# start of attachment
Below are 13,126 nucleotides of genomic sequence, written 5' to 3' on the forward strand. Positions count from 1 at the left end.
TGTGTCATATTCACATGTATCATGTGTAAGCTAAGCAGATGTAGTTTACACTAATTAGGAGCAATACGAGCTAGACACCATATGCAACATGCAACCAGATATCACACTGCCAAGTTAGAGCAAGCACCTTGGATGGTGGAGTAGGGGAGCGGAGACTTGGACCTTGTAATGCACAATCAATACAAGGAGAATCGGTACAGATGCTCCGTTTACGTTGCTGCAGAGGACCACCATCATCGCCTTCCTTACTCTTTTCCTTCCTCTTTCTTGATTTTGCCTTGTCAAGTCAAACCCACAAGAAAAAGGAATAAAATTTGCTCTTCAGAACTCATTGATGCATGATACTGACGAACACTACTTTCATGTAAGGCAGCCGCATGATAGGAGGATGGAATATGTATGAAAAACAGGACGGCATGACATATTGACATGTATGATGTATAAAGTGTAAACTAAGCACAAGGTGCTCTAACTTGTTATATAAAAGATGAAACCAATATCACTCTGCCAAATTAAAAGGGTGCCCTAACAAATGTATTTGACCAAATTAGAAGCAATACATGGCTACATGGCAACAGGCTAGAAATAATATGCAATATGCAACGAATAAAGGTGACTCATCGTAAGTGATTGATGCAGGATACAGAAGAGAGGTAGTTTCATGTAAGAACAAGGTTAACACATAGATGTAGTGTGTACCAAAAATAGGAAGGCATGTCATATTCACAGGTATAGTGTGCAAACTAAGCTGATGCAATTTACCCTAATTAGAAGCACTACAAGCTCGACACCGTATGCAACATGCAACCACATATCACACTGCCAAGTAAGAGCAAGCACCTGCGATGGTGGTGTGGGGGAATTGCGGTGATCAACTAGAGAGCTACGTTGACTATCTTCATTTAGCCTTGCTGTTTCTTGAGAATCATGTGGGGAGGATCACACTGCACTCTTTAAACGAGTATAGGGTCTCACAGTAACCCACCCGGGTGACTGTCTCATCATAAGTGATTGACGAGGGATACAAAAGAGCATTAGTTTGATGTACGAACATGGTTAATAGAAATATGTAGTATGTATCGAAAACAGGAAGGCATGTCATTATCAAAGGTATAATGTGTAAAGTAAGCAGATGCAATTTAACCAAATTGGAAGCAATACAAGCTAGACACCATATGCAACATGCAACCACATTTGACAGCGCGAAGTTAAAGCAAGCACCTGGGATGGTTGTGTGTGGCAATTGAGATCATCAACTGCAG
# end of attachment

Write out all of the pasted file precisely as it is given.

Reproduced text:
Below are 13,126 nucleotides of genomic sequence, written 5' to 3' on the forward strand. Positions count from 1 at the left end.
TGTGTCATATTCACATGTATCATGTGTAAGCTAAGCAGATGTAGTTTACACTAATTAGGAGCAATACGAGCTAGACACCATATGCAACATGCAACCAGATATCACACTGCCAAGTTAGAGCAAGCACCTTGGATGGTGGAGTAGGGGAGCGGAGACTTGGACCTTGTAATGCACAATCAATACAAGGAGAATCGGTACAGATGCTCCGTTTACGTTGCTGCAGAGGACCACCATCATCGCCTTCCTTACTCTTTTCCTTCCTCTTTCTTGATTTTGCCTTGTCAAGTCAAACCCACAAGAAAAAGGAATAAAATTTGCTCTTCAGAACTCATTGATGCATGATACTGACGAACACTACTTTCATGTAAGGCAGCCGCATGATAGGAGGATGGAATATGTATGAAAAACAGGACGGCATGACATATTGACATGTATGATGTATAAAGTGTAAACTAAGCACAAGGTGCTCTAACTTGTTATATAAAAGATGAAACCAATATCACTCTGCCAAATTAAAAGGGTGCCCTAACAAATGTATTTGACCAAATTAGAAGCAATACATGGCTACATGGCAACAGGCTAGAAATAATATGCAATATGCAACGAATAAAGGTGACTCATCGTAAGTGATTGATGCAGGATACAGAAGAGAGGTAGTTTCATGTAAGAACAAGGTTAACACATAGATGTAGTGTGTACCAAAAATAGGAAGGCATGTCATATTCACAGGTATAGTGTGCAAACTAAGCTGATGCAATTTACCCTAATTAGAAGCACTACAAGCTCGACACCGTATGCAACATGCAACCACATATCACACTGCCAAGTAAGAGCAAGCACCTGCGATGGTGGTGTGGGGGAATTGCGGTGATCAACTAGAGAGCTACGTTGACTATCTTCATTTAGCCTTGCTGTTTCTTGAGAATCATGTGGGGAGGATCACACTGCACTCTTTAAACGAGTATAGGGTCTCACAGTAACCCACCCGGGTGACTGTCTCATCATAAGTGATTGACGAGGGATACAAAAGAGCATTAGTTTGATGTACGAACATGGTTAATAGAAATATGTAGTATGTATCGAAAACAGGAAGGCATGTCATTATCAAAGGTATAATGTGTAAAGTAAGCAGATGCAATTTAACCAAATTGGAAGCAATACAAGCTAGACACCATATGCAACATGCAACCACATTTGACAGCGCGAAGTTAAAGCAAGCACCTGGGATGGTTGTGTGTGGCAATTGAGATCATCAACTGCAG